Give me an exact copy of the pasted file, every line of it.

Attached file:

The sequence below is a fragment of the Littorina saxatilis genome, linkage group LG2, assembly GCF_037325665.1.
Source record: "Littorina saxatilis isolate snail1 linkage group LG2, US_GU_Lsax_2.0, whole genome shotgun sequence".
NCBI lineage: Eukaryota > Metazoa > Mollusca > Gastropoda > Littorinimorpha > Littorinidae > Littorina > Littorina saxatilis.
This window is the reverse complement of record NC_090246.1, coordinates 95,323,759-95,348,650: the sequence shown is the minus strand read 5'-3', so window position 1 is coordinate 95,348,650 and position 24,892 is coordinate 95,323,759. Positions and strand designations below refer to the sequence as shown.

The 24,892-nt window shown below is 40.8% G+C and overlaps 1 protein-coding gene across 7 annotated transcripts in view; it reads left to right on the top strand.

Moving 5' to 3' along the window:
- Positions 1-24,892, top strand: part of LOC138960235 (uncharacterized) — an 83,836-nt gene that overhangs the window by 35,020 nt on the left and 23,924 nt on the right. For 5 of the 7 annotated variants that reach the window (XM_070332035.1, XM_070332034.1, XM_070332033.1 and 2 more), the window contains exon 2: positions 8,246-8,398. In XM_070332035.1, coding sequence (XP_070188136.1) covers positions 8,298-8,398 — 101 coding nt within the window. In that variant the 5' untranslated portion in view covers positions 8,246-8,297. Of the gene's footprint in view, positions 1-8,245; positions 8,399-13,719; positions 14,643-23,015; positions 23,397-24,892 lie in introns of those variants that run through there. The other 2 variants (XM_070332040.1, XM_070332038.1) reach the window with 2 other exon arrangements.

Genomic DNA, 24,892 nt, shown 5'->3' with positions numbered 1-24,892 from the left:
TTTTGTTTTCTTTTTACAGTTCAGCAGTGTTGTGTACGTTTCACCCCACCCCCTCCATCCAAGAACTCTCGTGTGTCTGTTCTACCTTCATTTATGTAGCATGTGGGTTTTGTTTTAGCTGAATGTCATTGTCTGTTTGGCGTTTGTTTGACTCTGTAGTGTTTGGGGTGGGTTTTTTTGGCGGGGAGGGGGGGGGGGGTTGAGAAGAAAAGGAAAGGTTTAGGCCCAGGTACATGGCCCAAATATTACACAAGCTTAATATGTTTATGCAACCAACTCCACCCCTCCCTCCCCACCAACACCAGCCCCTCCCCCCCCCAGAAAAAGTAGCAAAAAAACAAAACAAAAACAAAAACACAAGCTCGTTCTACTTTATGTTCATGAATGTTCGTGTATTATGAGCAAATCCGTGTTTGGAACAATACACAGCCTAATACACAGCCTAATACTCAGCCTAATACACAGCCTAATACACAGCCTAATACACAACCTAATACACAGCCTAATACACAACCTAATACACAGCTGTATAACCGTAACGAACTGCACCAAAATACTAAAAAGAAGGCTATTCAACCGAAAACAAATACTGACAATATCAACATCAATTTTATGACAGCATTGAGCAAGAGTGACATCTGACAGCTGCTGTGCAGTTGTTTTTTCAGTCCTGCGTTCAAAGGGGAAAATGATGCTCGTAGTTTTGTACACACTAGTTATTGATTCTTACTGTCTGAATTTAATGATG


The sequence below is a fragment of the Littorina saxatilis genome, linkage group LG2, assembly GCF_037325665.1.
Source record: "Littorina saxatilis isolate snail1 linkage group LG2, US_GU_Lsax_2.0, whole genome shotgun sequence".
NCBI lineage: Eukaryota > Metazoa > Mollusca > Gastropoda > Littorinimorpha > Littorinidae > Littorina > Littorina saxatilis.
This window is the reverse complement of record NC_090246.1, coordinates 95,323,759-95,348,650: the sequence shown is the minus strand read 5'-3', so window position 1 is coordinate 95,348,650 and position 24,892 is coordinate 95,323,759. Positions and strand designations below refer to the sequence as shown.

The 24,892-nt window shown below is 40.8% G+C and overlaps 1 protein-coding gene across 7 annotated transcripts in view; it reads left to right on the top strand.

Moving 5' to 3' along the window:
- Positions 1-24,892, top strand: part of LOC138960235 (uncharacterized) — an 83,836-nt gene that overhangs the window by 35,020 nt on the left and 23,924 nt on the right. For 5 of the 7 annotated variants that reach the window (XM_070332035.1, XM_070332034.1, XM_070332033.1 and 2 more), the window contains exon 2: positions 8,246-8,398. In XM_070332035.1, coding sequence (XP_070188136.1) covers positions 8,298-8,398 — 101 coding nt within the window. In that variant the 5' untranslated portion in view covers positions 8,246-8,297. Of the gene's footprint in view, positions 1-8,245; positions 8,399-13,719; positions 14,643-23,015; positions 23,397-24,892 lie in introns of those variants that run through there. The other 2 variants (XM_070332040.1, XM_070332038.1) reach the window with 2 other exon arrangements.

Genomic DNA, 24,892 nt, shown 5'->3' with positions numbered 1-24,892 from the left:
TTTTGTTTTCTTTTTACAGTTCAGCAGTGTTGTGTACGTTTCACCCCACCCCCTCCATCCAAGAACTCTCGTGTGTCTGTTCTACCTTCATTTATGTAGCATGTGGGTTTTGTTTTAGCTGAATGTCATTGTCTGTTTGGCGTTTGTTTGACTCTGTAGTGTTTGGGGTGGGTTTTTTTGGCGGGGAGGGGGGGGGGGGTTGAGAAGAAAAGGAAAGGTTTAGGCCCAGGTACATGGCCCAAATATTACACAAGCTTAATATGTTTATGCAACCAACTCCACCCCTCCCTCCCCACCAACACCAGCCCCTCCCCCCCCCAGAAAAAGTAGCAAAAAAACAAAACAAAAACAAAAACACAAGCTCGTTCTACTTTATGTTCATGAATGTTCGTGTATTATGAGCAAATCCGTGTTTGGAACAATACACAGCCTAATACACAGCCTAATACTCAGCCTAATACACAGCCTAATACACAGCCTAATACACAACCTAATACACAGCCTAATACACAACCTAATACACAGCTGTATAACCGTAACGAACTGCACCAAAATACTAAAAAGAAGGCTATTCAACCGAAAACAAATACTGACAATATCAACATCAATTTTATGACAGCATTGAGCAAGAGTGACATCTGACAGCTGCTGTGCAGTTGTTTTTTCAGTCCTGCGTTCAAAGGGGAAAATGATGCTCGTAGTTTTGTACACACTAGTTATTGATTCTTACTGTCTGAATTTAATGATG